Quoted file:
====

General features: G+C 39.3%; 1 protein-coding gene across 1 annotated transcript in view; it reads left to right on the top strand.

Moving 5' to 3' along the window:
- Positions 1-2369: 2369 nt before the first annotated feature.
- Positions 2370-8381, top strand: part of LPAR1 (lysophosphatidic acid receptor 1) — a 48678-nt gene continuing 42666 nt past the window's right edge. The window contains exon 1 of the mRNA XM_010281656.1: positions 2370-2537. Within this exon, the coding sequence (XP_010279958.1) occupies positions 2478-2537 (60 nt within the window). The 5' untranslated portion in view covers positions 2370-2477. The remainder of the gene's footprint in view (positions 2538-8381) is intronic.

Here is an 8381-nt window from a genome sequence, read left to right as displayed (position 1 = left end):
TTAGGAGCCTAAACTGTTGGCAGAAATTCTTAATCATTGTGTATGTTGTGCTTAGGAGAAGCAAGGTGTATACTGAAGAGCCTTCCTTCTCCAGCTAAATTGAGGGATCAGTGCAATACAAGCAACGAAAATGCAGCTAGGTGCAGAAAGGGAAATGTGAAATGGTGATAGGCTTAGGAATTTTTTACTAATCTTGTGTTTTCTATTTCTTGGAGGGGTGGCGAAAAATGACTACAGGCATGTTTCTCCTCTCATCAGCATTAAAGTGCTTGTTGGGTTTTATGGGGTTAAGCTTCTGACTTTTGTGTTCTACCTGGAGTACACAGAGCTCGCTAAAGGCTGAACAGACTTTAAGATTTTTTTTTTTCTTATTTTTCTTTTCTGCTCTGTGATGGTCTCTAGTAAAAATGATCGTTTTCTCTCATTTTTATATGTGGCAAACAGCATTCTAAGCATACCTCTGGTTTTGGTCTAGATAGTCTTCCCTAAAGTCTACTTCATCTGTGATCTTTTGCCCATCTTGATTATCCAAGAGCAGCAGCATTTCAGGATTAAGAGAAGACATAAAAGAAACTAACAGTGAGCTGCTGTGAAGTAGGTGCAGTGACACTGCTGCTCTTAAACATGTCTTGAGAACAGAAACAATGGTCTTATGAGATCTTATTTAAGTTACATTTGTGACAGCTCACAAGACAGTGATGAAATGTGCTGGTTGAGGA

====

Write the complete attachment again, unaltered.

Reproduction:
General features: G+C 39.3%; 1 protein-coding gene across 1 annotated transcript in view; it reads left to right on the top strand.

Moving 5' to 3' along the window:
- Positions 1-2369: 2369 nt before the first annotated feature.
- Positions 2370-8381, top strand: part of LPAR1 (lysophosphatidic acid receptor 1) — a 48678-nt gene continuing 42666 nt past the window's right edge. The window contains exon 1 of the mRNA XM_010281656.1: positions 2370-2537. Within this exon, the coding sequence (XP_010279958.1) occupies positions 2478-2537 (60 nt within the window). The 5' untranslated portion in view covers positions 2370-2477. The remainder of the gene's footprint in view (positions 2538-8381) is intronic.

Here is an 8381-nt window from a genome sequence, read left to right as displayed (position 1 = left end):
TTAGGAGCCTAAACTGTTGGCAGAAATTCTTAATCATTGTGTATGTTGTGCTTAGGAGAAGCAAGGTGTATACTGAAGAGCCTTCCTTCTCCAGCTAAATTGAGGGATCAGTGCAATACAAGCAACGAAAATGCAGCTAGGTGCAGAAAGGGAAATGTGAAATGGTGATAGGCTTAGGAATTTTTTACTAATCTTGTGTTTTCTATTTCTTGGAGGGGTGGCGAAAAATGACTACAGGCATGTTTCTCCTCTCATCAGCATTAAAGTGCTTGTTGGGTTTTATGGGGTTAAGCTTCTGACTTTTGTGTTCTACCTGGAGTACACAGAGCTCGCTAAAGGCTGAACAGACTTTAAGATTTTTTTTTTTCTTATTTTTCTTTTCTGCTCTGTGATGGTCTCTAGTAAAAATGATCGTTTTCTCTCATTTTTATATGTGGCAAACAGCATTCTAAGCATACCTCTGGTTTTGGTCTAGATAGTCTTCCCTAAAGTCTACTTCATCTGTGATCTTTTGCCCATCTTGATTATCCAAGAGCAGCAGCATTTCAGGATTAAGAGAAGACATAAAAGAAACTAACAGTGAGCTGCTGTGAAGTAGGTGCAGTGACACTGCTGCTCTTAAACATGTCTTGAGAACAGAAACAATGGTCTTATGAGATCTTATTTAAGTTACATTTGTGACAGCTCACAAGACAGTGATGAAATGTGCTGGTTGAGGA